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What Healthcare Providers Need To Know About the Consolidated Appropriations Act, 2021

By Michelle Mann, CPA, Tax Senior Manager and Leah McLain, CPA, Advisory Practice Consulting Executive

On December 27, 2020, President Trump signed the Consolidated Appropriations Act, 2021 into law.  This legislation is a $2.3 trillion spending bill which includes $900 billion in stimulus relief as a response to COVID-19.  Several of the provisions of this legislation affect those in the healthcare industry in particular.

Provider Relief Fund

  • In June 2020, HHS indicated that recipients of Provider Relief Funds could use “any reasonable method” to determine lost revenues for purposes of reporting lost revenues due to COVID-19. A specific example was given of comparing 2020 budgeted revenues without regard to COVID-19 to 2020 actual revenues.  HHS later changed their position, indicating that providers must compare 2020 calendar year revenues to 2019 calendar year actual revenues.  The legislation clarifies that providers can indeed use 2020 budgeted revenues to determine lost revenues, so long as the budget was established and approved prior to March 27, 2020.  This change will allow providers who had higher revenues during 2020 as compared to 2019 but who did not meet their 2020 budget to apply some or all of the Provider Relief Funds they received to reimbursement of these lost revenues.
  • An additional $3 billion in grants for hospital and health care providers to reimburse health care related expenses or lost revenues due to COVID-19. This brings the total funds allocated to the Provider Relief Fund up to $178 billion to date.
  • The Department of Health and Human Services (“HHS”) will be required to allocate at least 85% of unobligated Provider Relief Funds for the purpose of reimbursing healthcare providers for financial losses incurred in 2020. Providers will be able to submit an application via portal.
  • As of the date of publishing this article, HHS has not updated the Provider Relief Fund section of their website to reflect changes made by the legislation. Providers impacted by these changes should monitor the HHS website for further details and direction.

Paycheck Protection Program

  • Expenses paid with PPP loan proceeds are fully tax-deductible.  Second draw PPP loans are available for companies with under 300 employees through March 31, 2021.  Applicants for second draw PPP loans must be able to demonstrate a 25% reduction in quarter-over-quarter gross revenues during 2020 as compared to 2019.
  • To read more about clarification on taxability, qualifying expenses, second draw PPP loans, and more, refer to our article highlighting Updates to the Paycheck Protection Program.

Medicare

  • Physician Fee Schedule payments are increased for 2021 by 3.75%; $3 billion in increased payments for physician services.
  • Medicare sequester cuts of 2% have been eliminated through March 31, 2021; a 3-month delay.

Health Coverage and Medical Billing

The legislation makes a number of changes increasing pricing transparency and minimizing medical billing surprises, including, but not limited to, the following.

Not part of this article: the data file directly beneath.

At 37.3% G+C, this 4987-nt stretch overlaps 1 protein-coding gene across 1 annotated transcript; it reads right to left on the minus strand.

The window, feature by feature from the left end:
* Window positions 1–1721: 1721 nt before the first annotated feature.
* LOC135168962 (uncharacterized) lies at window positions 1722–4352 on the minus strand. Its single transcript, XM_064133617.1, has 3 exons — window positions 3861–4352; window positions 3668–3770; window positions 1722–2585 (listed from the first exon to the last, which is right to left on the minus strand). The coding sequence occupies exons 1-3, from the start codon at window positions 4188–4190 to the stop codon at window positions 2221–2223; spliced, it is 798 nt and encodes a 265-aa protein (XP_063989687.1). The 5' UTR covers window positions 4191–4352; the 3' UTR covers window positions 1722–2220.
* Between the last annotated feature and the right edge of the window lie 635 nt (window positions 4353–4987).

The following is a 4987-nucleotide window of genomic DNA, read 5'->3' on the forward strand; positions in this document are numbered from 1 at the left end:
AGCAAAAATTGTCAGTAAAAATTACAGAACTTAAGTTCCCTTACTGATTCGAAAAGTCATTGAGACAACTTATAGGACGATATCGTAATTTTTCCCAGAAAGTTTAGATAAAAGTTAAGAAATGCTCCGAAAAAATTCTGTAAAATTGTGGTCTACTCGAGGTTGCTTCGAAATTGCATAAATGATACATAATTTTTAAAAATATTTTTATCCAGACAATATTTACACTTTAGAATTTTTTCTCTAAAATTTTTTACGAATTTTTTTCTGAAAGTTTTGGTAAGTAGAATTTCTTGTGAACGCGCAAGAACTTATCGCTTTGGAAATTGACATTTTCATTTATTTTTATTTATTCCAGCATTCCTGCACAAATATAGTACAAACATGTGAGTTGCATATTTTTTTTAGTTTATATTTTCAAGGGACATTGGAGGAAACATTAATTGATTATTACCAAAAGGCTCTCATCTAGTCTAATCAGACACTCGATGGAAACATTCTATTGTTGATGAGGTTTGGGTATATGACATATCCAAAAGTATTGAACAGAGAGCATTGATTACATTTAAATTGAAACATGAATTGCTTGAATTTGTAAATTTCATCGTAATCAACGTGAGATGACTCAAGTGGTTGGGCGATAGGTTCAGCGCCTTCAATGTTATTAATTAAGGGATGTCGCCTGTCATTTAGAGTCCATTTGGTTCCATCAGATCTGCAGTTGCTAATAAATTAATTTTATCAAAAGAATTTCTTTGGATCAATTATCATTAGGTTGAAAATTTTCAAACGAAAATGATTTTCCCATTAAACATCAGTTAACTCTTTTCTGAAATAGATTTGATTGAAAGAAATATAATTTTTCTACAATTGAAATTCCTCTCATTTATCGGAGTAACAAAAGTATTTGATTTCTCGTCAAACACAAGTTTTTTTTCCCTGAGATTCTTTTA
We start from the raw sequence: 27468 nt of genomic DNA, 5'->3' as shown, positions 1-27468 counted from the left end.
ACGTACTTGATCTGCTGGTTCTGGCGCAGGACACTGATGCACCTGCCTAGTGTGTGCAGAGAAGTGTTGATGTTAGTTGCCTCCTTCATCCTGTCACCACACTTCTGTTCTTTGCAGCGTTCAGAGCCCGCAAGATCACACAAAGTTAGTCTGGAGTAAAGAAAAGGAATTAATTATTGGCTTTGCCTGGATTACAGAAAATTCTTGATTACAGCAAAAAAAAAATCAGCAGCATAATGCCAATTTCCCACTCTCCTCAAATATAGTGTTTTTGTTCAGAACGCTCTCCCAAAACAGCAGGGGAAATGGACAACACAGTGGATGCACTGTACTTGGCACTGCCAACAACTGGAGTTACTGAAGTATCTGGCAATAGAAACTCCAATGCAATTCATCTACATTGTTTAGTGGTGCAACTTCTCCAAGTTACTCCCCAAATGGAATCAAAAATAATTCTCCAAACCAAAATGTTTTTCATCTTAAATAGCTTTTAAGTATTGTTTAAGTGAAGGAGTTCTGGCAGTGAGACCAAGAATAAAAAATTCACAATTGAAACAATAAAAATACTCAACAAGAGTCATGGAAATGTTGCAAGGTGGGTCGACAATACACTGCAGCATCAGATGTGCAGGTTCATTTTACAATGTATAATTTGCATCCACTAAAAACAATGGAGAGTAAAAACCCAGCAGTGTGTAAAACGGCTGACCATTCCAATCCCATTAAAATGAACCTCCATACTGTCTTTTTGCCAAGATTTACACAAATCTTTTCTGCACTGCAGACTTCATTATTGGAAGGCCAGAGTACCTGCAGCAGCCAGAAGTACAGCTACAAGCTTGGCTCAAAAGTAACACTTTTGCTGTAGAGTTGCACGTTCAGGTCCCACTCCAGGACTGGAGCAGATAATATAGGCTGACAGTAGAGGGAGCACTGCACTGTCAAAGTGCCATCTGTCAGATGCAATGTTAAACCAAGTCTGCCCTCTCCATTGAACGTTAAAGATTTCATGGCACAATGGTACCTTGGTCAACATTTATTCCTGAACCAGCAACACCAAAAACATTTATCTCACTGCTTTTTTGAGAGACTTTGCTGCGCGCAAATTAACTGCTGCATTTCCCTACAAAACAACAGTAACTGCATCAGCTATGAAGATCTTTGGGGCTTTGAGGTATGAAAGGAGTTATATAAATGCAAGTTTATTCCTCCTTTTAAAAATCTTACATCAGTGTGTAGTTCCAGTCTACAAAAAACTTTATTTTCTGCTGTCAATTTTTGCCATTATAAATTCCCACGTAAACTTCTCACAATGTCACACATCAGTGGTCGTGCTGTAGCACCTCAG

• Patients will be protected from surprise medical bills from certain out-of-network care without the patient’s informed consent, beginning January 1, 2022. Generally, patients will pay the cost share amounts for in-network services.
  • Health plans will be required to pay out-of-network providers subject to the surprise medical bill protections for services within 30 days. An independent dispute resolution process has been established for disputes between providers and health care plans.  Patients are shielded from any payment disputes.
  • Patients using air ambulance services are shielded from surprise medical bills and disputes, as discussed above.
  • Individuals will be able to carry over any unused Flexible Spending Arrangement (FSA) balances from 2020 to 2021.

Tax Changes and Arkansas Highlights

Also see our article entitled, Congress Has Enacted Historic Pandemic Relief Bill…Again.

  • The employers’ tax credit for payments of paid sick and family leave created under the Families First Coronavirus Response Act have been extended through March 31, 2021.
  • Limitation on corporate charitable contributions is increased to 25% of taxable income or 100% for qualified disaster relief payments (through early 2021).
  • Business meals in restaurants will be 100% deductible for 2021 and 2022.
  • Payroll taxes originally deferred through May 1, 2021 are now deferred through January 1, 2022.
  • The 2020 Employee Retention Credit created under the CARES Act has been made retroactively available to employers who received a PPP loan, so long as the same payroll costs are not counted for both. Additionally, the Employee Retention Credit has been extended and expanded for 2021.  In 2021, the credit is expanded to 70% (previously 50%) of qualified wages up to $10,000 per employee per quarter (previously per year).  To be eligible, employers must have 500 or fewer employees and must show a 20% decrease in revenue (formerly a 50% decrease).  Eligible employers should evaluate amending 2020 payroll tax returns and taking the credit prospectively during 2021.
  • Arkansas income tax rates are decreasing for 2021 from 6.5% to 6.2% for corporations.
  • Businesses who received an Arkansas Ready for Business Grant from the Arkansas Economic Development Commission (AEDC) now have until September 30, 2021 (previously December 30, 2020) to utilize the funds, and the expenditure reporting deadline has been extended to October 31, 2021 (previously January 31, 2021).